Coalminers strike for workers' entitlements
By Jonathan Singer
Coalminers across Australia struck on August 13. The miners, all members of the mining division of the Construction, Forestry, Mining and Energy Union, were protesting government inaction over the loss of $6.3 million in accrued entitlements by 125 workers at the Oakdale Colliery when the mine owner went bust.
The demand for industrial action came from the members, who were angry because meetings between government ministers and the union had produced no results.
The strike proceeded under the threat of legal action for damages by the mining companies. Court orders directed the miners back to work, but only a small number returned during the day.
Tony Maher, president of the CFMEU mining division, said the strike "is a straightforward political protest which is morally justified in view of the treatment meted out to us by the government".
Government ministers complained about mining company losses due to the strike, but did not propose to act on the workers' losses. The union is proposing that the Oakdale miners be paid what they are owed from an industry fund already set up to guarantee miners' long-service leave. The levy being paid by the coal companies until 2003 would need to continue only for a further six weeks to cover the payout.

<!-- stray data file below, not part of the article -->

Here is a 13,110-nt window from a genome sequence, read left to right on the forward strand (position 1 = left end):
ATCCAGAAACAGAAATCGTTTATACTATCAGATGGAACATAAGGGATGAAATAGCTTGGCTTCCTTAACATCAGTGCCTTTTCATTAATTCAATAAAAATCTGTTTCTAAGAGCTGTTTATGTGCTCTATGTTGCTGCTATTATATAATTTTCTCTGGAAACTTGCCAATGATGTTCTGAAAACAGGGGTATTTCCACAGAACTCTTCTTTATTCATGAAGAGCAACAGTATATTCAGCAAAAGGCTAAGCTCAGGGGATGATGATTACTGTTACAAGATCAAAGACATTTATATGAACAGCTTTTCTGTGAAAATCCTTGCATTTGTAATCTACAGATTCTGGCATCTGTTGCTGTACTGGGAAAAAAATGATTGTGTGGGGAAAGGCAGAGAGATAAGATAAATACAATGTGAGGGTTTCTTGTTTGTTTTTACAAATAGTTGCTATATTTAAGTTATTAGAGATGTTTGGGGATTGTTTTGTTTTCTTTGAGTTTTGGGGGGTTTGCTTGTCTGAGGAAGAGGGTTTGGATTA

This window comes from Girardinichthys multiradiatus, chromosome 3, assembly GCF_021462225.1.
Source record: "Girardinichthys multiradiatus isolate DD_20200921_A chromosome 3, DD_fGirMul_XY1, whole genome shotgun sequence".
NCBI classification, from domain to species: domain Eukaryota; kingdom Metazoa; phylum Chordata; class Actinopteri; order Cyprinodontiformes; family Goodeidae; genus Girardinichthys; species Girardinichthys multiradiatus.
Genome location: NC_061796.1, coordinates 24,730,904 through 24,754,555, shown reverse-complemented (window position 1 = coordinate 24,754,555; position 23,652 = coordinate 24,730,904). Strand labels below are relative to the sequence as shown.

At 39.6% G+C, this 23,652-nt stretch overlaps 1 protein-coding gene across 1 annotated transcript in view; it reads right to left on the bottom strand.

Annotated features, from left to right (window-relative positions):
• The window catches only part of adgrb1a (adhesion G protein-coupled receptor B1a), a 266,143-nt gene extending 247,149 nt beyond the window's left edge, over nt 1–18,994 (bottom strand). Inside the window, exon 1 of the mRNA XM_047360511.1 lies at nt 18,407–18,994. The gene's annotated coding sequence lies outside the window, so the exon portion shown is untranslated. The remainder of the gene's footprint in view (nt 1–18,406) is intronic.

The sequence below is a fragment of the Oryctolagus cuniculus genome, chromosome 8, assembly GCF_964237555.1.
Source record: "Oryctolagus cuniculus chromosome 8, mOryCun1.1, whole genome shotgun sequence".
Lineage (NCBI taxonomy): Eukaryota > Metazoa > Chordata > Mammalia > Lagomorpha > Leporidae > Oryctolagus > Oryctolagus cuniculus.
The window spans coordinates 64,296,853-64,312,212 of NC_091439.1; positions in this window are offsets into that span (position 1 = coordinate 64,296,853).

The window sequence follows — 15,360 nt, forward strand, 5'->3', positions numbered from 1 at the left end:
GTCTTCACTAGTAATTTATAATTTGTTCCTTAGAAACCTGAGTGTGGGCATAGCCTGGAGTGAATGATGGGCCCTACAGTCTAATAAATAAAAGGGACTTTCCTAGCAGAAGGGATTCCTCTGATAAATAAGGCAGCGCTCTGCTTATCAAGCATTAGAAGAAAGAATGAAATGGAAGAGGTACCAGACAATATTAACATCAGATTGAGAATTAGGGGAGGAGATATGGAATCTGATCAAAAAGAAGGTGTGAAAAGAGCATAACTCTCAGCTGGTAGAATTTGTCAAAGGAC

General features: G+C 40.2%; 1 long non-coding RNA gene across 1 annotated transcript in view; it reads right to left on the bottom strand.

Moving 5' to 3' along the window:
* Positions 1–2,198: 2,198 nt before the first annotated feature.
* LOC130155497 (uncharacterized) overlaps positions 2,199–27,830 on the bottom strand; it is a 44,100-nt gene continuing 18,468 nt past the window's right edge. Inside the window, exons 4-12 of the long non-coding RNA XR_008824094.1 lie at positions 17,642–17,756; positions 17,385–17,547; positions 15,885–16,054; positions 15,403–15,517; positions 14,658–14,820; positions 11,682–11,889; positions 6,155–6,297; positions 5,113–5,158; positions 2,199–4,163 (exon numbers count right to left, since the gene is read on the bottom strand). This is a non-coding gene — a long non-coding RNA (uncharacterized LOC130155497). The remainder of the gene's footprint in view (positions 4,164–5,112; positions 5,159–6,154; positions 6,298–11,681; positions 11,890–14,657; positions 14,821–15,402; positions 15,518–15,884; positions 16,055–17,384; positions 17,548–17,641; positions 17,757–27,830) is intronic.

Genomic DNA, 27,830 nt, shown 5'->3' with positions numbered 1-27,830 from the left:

The government, however, is considering the recommendation of Peter McLaughlin, former head of the Business Council of Australia, to abolish the fund. This would mean no coalminer would have long-service leave guaranteed.
The government is considering only legal changes — preventing company restructures that put workers into bankrupt enterprises and, perhaps, giving workers priority in receiving insolvent companies' remaining funds — to ensure that workers do not lose their entitlements due to company insolvency.
These legal changes won't help workers for a company that just goes broke, nor would they help the 3000 workers who the ACTU estimates have lost $30 million in entitlements in recent years.